Like the character in Willy Russell’s play “Shirley Valentine,” actress Susan Greenhill had a choice to make: Should she or shouldn’t she?
As she sat for a recent interview at Florida Studio Theatre, the answer was obvious — she did.
Greenhill signed up for her first one-woman show with “Shirley Valentine,” which opens Wednesday at FST.
The dramatic comedy is about a housewife who dares to live outside of her boxed-up life when a new friend wins a trip to Greece. The friend wants Shirley to come along, leaving her comforts behind. But with a husband who refuses to travel and being unadventurous herself, Shirley wonders if she should take the plunge in the first place. She learns much about herself through the process.
Even before Greenhill got her feet wet in this play, she could relate to Shirley’s circumstances.
“Like Shirley, I was like ‘OK, if this door has opened do I have the courage to walk through it?,’ ” Greenhill said. “I have only regretted the times I’ve said no. Never the times I’ve said yes.”
In the play, Greenhill portrays Shirley, her husband, her children, the neighbor and her best friend. Through the characters, the audience sees how Shirley’s life has been neatly filed under wife and mother but nothing more.
Director Kate Alexander likes the subtle message Russell relays through this story, which silently asks audience members of the roles they fill and if life in general has met their expectations.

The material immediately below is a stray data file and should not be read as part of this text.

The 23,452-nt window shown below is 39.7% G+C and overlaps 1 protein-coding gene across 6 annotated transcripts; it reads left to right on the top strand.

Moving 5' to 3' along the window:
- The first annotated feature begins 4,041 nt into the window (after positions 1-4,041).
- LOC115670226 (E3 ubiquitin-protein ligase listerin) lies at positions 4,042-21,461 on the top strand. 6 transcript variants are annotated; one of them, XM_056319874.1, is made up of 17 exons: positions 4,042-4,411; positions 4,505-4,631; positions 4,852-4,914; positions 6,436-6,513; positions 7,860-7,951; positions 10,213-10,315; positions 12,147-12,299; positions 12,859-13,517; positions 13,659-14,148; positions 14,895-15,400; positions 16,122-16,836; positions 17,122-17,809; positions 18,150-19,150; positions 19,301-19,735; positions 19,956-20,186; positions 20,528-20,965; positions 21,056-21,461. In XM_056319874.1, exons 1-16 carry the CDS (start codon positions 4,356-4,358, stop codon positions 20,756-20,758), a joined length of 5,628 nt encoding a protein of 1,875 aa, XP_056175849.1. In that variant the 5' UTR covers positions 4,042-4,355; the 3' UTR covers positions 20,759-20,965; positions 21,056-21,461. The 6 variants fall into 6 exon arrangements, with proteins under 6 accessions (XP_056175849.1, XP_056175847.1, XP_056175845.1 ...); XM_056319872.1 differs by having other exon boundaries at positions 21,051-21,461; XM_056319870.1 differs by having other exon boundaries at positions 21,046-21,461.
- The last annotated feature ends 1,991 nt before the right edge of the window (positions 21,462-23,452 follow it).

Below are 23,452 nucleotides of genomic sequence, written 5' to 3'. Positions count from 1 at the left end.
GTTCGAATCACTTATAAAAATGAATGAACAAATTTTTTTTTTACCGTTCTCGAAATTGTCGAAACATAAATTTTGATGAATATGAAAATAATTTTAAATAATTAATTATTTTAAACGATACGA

Greenhill admires those who are brave enough to actually make those dreams come true or, like Shirley, at least dare to think about it.
Greenhill said her character is funny and touching. Though she finds the play interesting, the actress knew she’d have a lot on her plate with a role like this.
But Alexander and artistic director Richard Hopkins were confident in Greenhill’s abilities. Besides appearing in FST’s winter production of “. . . and L.A. is Burning” and last season’s “Southern Comforts,” Greenhill has had guest roles on hit TV series such as “Guiding Light,” “Law & Order” and the “Chapelle Show.”
“This play is all over the place,” she said of the Olivier Award-winning piece. “She’s on the floor weeping a la a classical tragedy and then in the next moment you have Tracey Ullman. . . . (Russell) wrote it beautifully, and I just want to step up to the plate for it and inhabit it fully so that everybody has a good time,” she said.
“Then I’ll tell you at the end if I want to do one again.”